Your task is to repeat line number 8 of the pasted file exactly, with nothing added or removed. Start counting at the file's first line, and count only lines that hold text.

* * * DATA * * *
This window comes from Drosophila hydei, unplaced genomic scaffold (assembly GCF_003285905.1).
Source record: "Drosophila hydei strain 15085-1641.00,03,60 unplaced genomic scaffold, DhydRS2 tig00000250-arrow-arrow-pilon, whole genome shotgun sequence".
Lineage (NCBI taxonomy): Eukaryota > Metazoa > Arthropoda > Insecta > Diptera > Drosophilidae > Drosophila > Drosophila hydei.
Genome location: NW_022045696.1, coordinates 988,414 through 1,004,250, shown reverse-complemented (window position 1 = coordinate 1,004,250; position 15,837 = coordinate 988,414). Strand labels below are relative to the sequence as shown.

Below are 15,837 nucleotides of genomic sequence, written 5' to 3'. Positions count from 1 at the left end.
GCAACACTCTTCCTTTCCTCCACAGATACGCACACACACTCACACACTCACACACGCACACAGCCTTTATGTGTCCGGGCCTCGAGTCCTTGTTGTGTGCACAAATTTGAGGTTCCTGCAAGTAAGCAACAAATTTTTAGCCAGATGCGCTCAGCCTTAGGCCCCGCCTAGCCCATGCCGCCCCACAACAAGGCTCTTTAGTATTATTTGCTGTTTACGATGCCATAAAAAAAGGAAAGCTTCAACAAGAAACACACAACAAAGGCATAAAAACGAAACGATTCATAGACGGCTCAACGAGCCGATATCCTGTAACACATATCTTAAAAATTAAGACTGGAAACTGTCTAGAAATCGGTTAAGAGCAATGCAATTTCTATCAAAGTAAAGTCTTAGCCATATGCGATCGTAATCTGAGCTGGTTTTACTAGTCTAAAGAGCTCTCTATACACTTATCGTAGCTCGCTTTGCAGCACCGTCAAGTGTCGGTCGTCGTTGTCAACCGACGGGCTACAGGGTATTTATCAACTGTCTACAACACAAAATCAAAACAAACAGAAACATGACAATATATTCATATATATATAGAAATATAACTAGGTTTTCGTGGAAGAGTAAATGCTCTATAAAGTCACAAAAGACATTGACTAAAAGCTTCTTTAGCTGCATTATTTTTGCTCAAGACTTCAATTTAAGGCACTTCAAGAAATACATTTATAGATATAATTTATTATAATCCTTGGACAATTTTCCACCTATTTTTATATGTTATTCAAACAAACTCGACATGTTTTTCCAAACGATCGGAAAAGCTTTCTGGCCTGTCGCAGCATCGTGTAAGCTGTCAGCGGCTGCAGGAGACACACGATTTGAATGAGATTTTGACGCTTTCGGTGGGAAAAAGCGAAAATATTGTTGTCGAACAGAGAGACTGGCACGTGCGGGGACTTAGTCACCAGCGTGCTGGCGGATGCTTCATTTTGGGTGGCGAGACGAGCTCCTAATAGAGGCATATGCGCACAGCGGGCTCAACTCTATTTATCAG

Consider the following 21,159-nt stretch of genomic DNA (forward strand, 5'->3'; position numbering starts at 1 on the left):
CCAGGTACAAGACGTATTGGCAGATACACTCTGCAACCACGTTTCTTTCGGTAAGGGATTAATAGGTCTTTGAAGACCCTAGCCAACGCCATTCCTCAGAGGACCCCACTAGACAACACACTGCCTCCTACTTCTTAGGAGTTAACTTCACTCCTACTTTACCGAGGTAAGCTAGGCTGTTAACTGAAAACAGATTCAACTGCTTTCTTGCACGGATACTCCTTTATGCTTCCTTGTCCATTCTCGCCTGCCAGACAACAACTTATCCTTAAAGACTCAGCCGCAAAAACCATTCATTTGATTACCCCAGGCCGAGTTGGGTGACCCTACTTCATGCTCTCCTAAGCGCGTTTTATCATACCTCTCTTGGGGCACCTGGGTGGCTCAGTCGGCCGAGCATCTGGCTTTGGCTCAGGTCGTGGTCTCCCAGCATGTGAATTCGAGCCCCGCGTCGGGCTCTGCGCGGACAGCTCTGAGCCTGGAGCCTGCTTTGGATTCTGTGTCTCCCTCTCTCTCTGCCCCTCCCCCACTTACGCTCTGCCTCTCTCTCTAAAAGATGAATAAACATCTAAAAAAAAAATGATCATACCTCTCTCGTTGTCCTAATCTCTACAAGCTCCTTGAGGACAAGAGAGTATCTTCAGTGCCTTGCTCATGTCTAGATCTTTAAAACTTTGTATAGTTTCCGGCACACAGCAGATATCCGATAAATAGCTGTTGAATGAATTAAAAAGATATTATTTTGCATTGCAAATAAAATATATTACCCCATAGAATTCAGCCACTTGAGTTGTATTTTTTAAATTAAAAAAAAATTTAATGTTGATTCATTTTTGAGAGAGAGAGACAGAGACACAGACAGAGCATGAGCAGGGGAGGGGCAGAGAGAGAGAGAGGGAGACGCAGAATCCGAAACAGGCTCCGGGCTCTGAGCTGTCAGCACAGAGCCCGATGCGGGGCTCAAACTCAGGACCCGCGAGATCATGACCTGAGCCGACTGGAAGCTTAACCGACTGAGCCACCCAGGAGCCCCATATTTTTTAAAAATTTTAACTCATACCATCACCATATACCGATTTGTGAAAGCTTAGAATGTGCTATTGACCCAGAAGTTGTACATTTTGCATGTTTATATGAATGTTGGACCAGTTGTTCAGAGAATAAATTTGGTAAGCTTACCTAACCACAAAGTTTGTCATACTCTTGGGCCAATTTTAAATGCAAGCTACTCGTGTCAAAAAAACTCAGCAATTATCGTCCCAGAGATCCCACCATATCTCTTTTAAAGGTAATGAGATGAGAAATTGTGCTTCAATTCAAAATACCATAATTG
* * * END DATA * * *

CCAGGTACAAGACGTATTGGCAGATACACTCTGCAACCACGTTTCTTTCGGTAAGGGATTAATAGGTCTTTGAAGACCCTAGCCAACGCCATTCCTCAGAGGACCCCACTAGACAACACACTGCCTCCTACTTCTTAGGAGTTAACTTCACTCCTACTTTACCGAGGTAAGCTAGGCTGTTAACTGAAAACAGATTCAACTGCTTTCTTGCACGGATACTCCTTTATGCTTCCTTGTCCATTCTCGCCTGCCAGACAACAACTTATCCTTAAAGACTCAGCCGCAAAAACCATTCATTTGATTACCCCAGGCCGAGTTGGGTGACCCTACTTCATGCTCTCCTAAGCGCGTTTTATCATACCTCTCTTGGGGCACCTGGGTGGCTCAGTCGGCCGAGCATCTGGCTTTGGCTCAGGTCGTGGTCTCCCAGCATGTGAATTCGAGCCCCGCGTCGGGCTCTGCGCGGACAGCTCTGAGCCTGGAGCCTGCTTTGGATTCTGTGTCTCCCTCTCTCTCTGCCCCTCCCCCACTTACGCTCTGCCTCTCTCTCTAAAAGATGAATAAACATCTAAAAAAAAAATGATCATACCTCTCTCGTTGTCCTAATCTCTACAAGCTCCTTGAGGACAAGAGAGTATCTTCAGTGCCTTGCTCATGTCTAGATCTTTAAAACTTTGTATAGTTTCCGGCACACAGCAGATATCCGATAAATAGCTGTTGAATGAATTAAAAAGATATTATTTTGCATTGCAAATAAAATATATTACCCCATAGAATTCAGCCACTTGAGTTGTATTTTTTAAATTAAAAAAAAATTTAATGTTGATTCATTTTTGAGAGAGAGAGACAGAGACACAGACAGAGCATGAGCAGGGGAGGGGCAGAGAGAGAGAGAGGGAGACGCAGAATCCGAAACAGGCTCCGGGCTCTGAGCTGTCAGCACAGAGCCCGATGCGGGGCTCAAACTCAGGACCCGCGAGATCATGACCTGAGCCGACTGGAAGCTTAACCGACTGAGCCACCCAGGAGCCCCATATTTTTTAAAAATTTTAACTCATACCATCACCATATACCGATTTGTGAAAGCTTAGAATGTGCTATTGACCCAGAAGTTGTACATTTTGCATGTTTATATGAATGTTGGACCAGTTGTTCAGAGAATAAATTTGGTAAGCTTACCTAACCACAAAGTTTGTCATACTCTTGGGCCAATTTTAAATGCAAGCTACTCGTGTCAAAAAAACTCAGCAATTATCGTCCCAGAGATCCCACCATATCTCTTTTAAAGGTAATGAGATGAGAAATTGTGCTTCAATTCAAAATACCATAATTG